Ghanaians are likely to have another female Chief Justice (CJ) as the Council of State considers the nomination of President Akufo-Addo for the coveted position.
DAILY GUIDE’s reliable source indicates that the next Chief Justice to succeed outgoing Georgina Theodora Wood may be Justice Sophia AB Akuffo, who is seen as the most senior member at the apex court, having joined the bench in 1997.
According to the source, Justice Akuffo beat two other contenders – Justices Jones Victor Mawulom Dotse and Kwasi Anin-Yeboah for the topmost position of the judiciary because of her wealth of experience and her impeccable contributions to the country’s jurisprudence.
President Akufo-Addo is said to have submitted her name to the Council of State for advice after which it would be made public – subject to approval by the Council – before parliament finally gives its nod to the nomination.
She was said to have been appointed from private practice to the Supreme Court at a very young age in May, 1997 by the then head of state, Jerry John Rawlings.
She was not part of the panel that heard the 2013 landmark election petition filed by three prominent figures of the New Patriotic Party (NPP), including the then standard bearer, Nana Addo Dankwa Akufo-Addo (now president).
Justice Akuffo holds an LLB in Law from the University of Ghana, Legon, Accra, and an LLM Master degree in Law from Harvard Law School, Cambridge, Massachusetts, USA.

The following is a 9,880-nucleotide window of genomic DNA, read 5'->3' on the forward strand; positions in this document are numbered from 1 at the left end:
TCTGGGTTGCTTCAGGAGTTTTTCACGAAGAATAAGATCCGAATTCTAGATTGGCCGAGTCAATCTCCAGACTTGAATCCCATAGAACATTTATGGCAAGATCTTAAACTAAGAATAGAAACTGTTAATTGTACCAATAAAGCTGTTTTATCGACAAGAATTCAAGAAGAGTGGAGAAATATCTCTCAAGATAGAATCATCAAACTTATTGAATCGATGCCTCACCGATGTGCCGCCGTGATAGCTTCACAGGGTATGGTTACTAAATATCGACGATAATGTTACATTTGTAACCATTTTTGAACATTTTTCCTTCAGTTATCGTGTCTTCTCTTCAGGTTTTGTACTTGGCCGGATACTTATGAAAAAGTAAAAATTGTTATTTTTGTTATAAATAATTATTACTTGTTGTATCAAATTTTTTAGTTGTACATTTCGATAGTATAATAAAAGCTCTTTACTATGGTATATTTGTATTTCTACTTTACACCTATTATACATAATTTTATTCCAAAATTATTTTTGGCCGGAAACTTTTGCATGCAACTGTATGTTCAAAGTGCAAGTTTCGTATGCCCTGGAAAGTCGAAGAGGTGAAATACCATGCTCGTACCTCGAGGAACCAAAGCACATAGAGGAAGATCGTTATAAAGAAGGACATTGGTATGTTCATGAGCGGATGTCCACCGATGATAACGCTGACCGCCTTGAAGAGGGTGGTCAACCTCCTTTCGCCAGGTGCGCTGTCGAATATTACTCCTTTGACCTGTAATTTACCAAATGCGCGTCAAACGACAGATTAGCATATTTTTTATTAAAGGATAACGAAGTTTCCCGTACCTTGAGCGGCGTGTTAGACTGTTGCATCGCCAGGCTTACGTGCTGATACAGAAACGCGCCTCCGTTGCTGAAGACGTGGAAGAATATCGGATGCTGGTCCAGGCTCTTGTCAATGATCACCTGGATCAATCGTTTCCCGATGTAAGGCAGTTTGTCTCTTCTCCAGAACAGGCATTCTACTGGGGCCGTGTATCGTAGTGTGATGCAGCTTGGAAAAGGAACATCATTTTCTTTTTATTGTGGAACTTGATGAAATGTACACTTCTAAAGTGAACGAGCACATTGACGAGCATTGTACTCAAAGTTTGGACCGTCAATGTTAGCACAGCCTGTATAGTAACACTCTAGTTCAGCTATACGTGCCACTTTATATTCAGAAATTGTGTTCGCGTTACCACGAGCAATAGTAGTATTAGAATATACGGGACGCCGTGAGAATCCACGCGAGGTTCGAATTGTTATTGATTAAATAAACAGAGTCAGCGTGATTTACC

Her publications include ‘The Application of Information & Communication Technology in the Judicial Process – The Ghanaian Experience,’ presented to the African Judicial Network, Ghana (2002).
Current Chief Justice, Georgina Theodora Wood is leaving office in June after 10 years’ service as the head of the third arm of government – the Judiciary.
Sophia A.B. Akuffo has been a Judge of the Supreme Court of Ghana for the past two decades.
She trained as a lawyer under Nana Akufo-Addo. She has been a member of the Governing Committee of the Commonwealth Judicial Education Institute and the Chairperson of the Alternative Dispute Resolution Task Force.
In January 2006, she was elected one of the first judges of the African Court on Human and Peoples’ Rights. She was initially elected for two years and was subsequently re-elected until 2014.
One of her famous cases is when she presided over the Montie 3 trial in 2016. The Montie 3 were a presenter and two panelists of Montie FM – a pro-National Democratic Congress (NDC) radio station – who were charged by the Supreme Court of contempt.